What if the phone rang tomorrow and ….?
“Hi. We’ve got this little show coming up in 2012. It’s in East London and we’d like a bit of lighting to liven the place up.”
Where the **** do you start with an Olympic sized lighting design? Or any large scale lighting design for that matter?
From an image by Antmoose on Flickr
Well, you’re not Durham Marenghi – yet. Super scale lighting design, like an Olympic ceremony, is the domain of a handful of international lighting designers. However, specifying large rigs for complex shows is part of the daily grind of a working LD. This article looks at how the LD breaks down a seemingly complex design into manageable chunks and how changes in technology have opened up more possibilities.
It seems like you need a mountain of kit to light the Olympic Opening Ceremony. Hundreds of moving lights, all with their own mains supply, control signals and rigging. Thousands of individual components that need to be mustered into an equipment inventory.
Trouble is, the organisers want to budget. The equipment suppliers want to know how much kit they need to source and production are anxious to get the crew numbers to book hotels for. And they need to know by the end of the week.
You don’t know much about the show yet, either.
Lighting a school play, maybe you have six areas of general cover on stage. Each area needs 2 500w fresnels of front light, 1 backlight. That’s 18 fresnels to start. The stage is wide enough to need 6 3-cell Cyc lights, and you want 2 fresnels per side for sidelight. The director wants 4 profiles spots for specials and you want a gobo wash using 4 more.
So, you have an equipment inventory based on a series bite sized pieces – 6 stage areas, cyc, stage specials etc. etc. (Of course, the truth is that most small lighting designs are based on “what you have” rather than “what you need”). You get the idea.
A large scale lighting design is approached in the same way. “ I need N many of these HuugeBeemz ™ to cover an area of X at the brightness of Y. There are Z many areas in the arena, and each one also needs 2 WobbleBlasdz ™ ……” and so on. Before you know it, your kit list has 2700 moving lights. You turn your attention to power, rigging and other infrastructure. In the end, detailed cable inventories will all be created using the same approach. Scalable elements and symmetry.
Lighting Design Elements
From a design viewpoint, bits of a lighting design can be divided into two camps:
1 – Things you need
Every show has things you need from the lighting – I call them “jobs”, and they eat up your resources. Keylight, colour washes, cyc lighting and other “unexciting” things make up a large percentage of you equipment inventory. These mundane parts of a lighting design often take less “thinking about” as your decisions are based on practicalities – available positions, audience layout etc. It is usually the first stage of the design process and often your kit list is already straining under the weight of fixtures and power requirements.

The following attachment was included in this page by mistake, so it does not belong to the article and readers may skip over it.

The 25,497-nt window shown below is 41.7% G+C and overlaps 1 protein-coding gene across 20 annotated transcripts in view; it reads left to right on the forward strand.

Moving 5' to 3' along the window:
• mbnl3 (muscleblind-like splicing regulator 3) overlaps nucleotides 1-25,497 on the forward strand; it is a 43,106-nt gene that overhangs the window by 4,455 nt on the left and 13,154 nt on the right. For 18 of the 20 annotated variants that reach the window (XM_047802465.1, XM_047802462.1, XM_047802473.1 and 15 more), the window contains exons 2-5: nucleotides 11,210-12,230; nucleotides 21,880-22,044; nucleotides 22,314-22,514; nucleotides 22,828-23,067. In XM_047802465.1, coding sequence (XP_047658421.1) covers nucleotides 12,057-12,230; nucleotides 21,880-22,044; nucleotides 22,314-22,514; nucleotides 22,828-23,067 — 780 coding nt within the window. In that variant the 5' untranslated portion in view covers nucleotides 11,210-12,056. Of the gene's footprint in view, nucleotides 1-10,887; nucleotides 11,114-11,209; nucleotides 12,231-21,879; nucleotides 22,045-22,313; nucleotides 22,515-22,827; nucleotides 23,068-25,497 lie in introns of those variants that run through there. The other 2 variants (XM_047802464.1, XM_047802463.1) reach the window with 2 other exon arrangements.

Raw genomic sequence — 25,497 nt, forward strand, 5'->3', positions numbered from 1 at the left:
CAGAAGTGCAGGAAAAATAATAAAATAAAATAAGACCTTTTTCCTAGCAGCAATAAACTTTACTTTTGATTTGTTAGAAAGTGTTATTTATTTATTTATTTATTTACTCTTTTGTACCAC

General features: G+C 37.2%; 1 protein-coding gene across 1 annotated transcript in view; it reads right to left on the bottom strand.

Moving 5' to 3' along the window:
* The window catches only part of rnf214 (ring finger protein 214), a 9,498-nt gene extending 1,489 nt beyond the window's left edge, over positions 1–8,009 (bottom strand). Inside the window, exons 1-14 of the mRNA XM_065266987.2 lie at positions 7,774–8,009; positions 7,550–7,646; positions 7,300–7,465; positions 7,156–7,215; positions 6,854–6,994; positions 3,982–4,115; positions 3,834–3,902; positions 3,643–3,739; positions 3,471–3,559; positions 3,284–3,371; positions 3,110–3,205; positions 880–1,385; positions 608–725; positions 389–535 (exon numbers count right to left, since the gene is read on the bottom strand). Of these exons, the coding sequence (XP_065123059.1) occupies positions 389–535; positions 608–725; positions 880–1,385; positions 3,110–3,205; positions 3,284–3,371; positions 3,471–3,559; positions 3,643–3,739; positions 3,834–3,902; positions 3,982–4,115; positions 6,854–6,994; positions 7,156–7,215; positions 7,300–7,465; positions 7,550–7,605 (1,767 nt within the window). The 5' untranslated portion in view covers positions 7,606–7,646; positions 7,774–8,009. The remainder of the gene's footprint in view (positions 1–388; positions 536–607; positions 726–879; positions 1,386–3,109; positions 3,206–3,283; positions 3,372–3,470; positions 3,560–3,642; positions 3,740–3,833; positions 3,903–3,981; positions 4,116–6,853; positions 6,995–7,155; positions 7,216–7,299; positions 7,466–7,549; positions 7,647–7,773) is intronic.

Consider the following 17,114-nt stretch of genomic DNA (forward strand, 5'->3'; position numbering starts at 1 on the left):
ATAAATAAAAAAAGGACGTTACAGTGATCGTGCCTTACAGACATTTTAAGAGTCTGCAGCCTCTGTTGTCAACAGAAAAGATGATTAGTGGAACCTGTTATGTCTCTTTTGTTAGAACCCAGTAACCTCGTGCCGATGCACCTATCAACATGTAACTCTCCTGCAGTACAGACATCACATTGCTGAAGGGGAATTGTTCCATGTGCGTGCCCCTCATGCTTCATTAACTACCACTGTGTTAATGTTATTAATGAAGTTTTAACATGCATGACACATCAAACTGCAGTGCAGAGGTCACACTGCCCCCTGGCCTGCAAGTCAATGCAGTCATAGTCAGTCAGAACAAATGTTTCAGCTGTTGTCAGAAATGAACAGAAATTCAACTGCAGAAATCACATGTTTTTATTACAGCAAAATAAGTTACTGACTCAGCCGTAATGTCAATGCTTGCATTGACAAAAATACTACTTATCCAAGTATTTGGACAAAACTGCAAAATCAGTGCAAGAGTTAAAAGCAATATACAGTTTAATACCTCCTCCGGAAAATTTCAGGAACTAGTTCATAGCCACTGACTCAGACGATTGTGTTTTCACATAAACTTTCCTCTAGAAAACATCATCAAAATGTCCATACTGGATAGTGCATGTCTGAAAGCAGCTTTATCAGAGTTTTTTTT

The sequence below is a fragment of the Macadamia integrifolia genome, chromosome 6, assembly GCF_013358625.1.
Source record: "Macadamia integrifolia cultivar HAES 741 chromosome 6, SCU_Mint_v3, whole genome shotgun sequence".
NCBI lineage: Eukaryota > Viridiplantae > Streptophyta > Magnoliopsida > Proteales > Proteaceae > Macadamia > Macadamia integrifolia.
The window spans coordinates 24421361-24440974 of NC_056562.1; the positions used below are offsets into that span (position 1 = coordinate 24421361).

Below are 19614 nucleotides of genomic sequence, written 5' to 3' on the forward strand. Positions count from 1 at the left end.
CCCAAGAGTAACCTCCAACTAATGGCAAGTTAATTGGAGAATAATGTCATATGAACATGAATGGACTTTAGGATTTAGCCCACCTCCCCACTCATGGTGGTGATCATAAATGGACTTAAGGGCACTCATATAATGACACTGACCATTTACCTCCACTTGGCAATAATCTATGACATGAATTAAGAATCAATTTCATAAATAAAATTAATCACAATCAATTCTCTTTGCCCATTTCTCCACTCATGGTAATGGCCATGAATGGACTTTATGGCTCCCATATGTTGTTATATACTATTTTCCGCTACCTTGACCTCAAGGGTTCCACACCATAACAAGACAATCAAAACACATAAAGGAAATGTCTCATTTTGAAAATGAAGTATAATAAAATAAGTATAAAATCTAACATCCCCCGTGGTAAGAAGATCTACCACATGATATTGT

The next stage of equipment allocation centres around other required elements. “ We need to highlight this area. This piece of set needs to change colour” etc.
So far, we have a list of “jobs” and lighting equipment to do those jobs. The spreadsheet is several pages long and it seems as if all of the “Lighting Designer decisions” have been made for us.
Don’t worry. With a small percentage of our resources left – it’s time to get creative.
2 – Things you want
The final parts of our grand lighting design to consider are things we, or the director/producer/government official, would really like. Media projection here, giant RGB floating balls there. This is the part where you get to “be an LD” and forget all those boring things like keylight and houselights.
But there’s only 3 rows left on our spreadsheet and we actually ran out of power halfway through specifying the working light for the backstage areas. “Will I ever get to make a real design decision?”
Modern lighting equipment to the rescue!
At drama school, our lighting tutor told us that every lantern had to do two jobs. At least. Modern intelligent lighting has given us the ability to turn a keylight into a media projection special and then into a colour wash.
This means that a large scale lighting design is no longer about allocating a fixture one specific function. Yes, a big project is broken into smaller chunks, but each of these chunks is now multi-dimensional. Eeek!
Modern lighting designers can use the “old” methods to help them make rational decisions about equipment and infrastructure. On a large lighting design, there is just more of everything.
How all the technology relates to an artistic vision of the spectacle is the real job of the Lighting Designer.
So, maybe not so much has changed after all.
If you have any comments or questions about specifying large lighting rigs or technology and lighting design, put them in the comments box below.
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On Stage Lighting has a ton of stuff like this. You may also like:
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Rob is a freelance Lighting Designer and Moving Light Programmer currently lecturing in technical theatre production at Bath Spa University in the UK. He is also the Editor of On Stage Lighting and runs workshops in stage lighting practice.
Olympic ceremony, 1, lighting design, stage lighting design, olympic stage,
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